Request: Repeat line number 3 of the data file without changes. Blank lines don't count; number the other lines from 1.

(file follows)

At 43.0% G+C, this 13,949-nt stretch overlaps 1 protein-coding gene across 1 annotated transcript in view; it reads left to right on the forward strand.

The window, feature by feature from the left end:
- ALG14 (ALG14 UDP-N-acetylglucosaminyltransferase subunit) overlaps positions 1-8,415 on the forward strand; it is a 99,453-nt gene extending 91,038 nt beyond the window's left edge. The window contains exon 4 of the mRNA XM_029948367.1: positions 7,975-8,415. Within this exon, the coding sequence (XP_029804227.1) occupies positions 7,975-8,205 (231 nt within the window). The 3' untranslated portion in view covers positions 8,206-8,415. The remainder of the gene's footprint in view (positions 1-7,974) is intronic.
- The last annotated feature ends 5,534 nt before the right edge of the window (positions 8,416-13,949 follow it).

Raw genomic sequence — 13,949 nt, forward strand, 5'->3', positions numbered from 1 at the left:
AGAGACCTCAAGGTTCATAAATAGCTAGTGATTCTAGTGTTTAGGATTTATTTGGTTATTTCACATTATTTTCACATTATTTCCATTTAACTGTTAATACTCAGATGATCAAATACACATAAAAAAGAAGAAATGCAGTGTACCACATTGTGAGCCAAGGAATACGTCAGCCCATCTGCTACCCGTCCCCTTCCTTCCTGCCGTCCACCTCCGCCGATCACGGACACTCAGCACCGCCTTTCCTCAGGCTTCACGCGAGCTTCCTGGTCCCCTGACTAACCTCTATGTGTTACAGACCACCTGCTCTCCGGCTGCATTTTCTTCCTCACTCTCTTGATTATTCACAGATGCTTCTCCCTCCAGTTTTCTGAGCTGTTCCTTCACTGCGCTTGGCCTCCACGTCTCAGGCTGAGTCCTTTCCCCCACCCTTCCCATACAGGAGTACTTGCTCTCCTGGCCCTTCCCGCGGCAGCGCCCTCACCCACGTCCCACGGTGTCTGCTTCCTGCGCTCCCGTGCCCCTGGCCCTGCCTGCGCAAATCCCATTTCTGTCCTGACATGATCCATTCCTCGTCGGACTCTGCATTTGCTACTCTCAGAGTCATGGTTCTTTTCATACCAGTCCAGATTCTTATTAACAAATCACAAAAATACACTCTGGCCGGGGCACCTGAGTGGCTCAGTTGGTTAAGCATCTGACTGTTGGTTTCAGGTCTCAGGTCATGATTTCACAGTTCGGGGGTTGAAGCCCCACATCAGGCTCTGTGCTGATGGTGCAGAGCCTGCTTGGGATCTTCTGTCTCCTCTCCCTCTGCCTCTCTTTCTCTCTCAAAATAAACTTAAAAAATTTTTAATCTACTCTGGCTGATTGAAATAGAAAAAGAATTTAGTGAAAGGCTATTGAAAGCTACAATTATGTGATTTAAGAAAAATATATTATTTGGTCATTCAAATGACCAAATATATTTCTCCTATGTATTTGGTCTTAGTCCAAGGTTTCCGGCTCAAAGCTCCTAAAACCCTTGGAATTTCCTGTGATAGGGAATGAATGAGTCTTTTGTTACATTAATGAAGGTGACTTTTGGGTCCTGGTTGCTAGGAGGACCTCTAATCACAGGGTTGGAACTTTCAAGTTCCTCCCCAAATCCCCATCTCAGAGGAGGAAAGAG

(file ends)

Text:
- ALG14 (ALG14 UDP-N-acetylglucosaminyltransferase subunit) overlaps positions 1-8,415 on the forward strand; it is a 99,453-nt gene extending 91,038 nt beyond the window's left edge. The window contains exon 4 of the mRNA XM_029948367.1: positions 7,975-8,415. Within this exon, the coding sequence (XP_029804227.1) occupies positions 7,975-8,205 (231 nt within the window). The 3' untranslated portion in view covers positions 8,206-8,415. The remainder of the gene's footprint in view (positions 1-7,974) is intronic.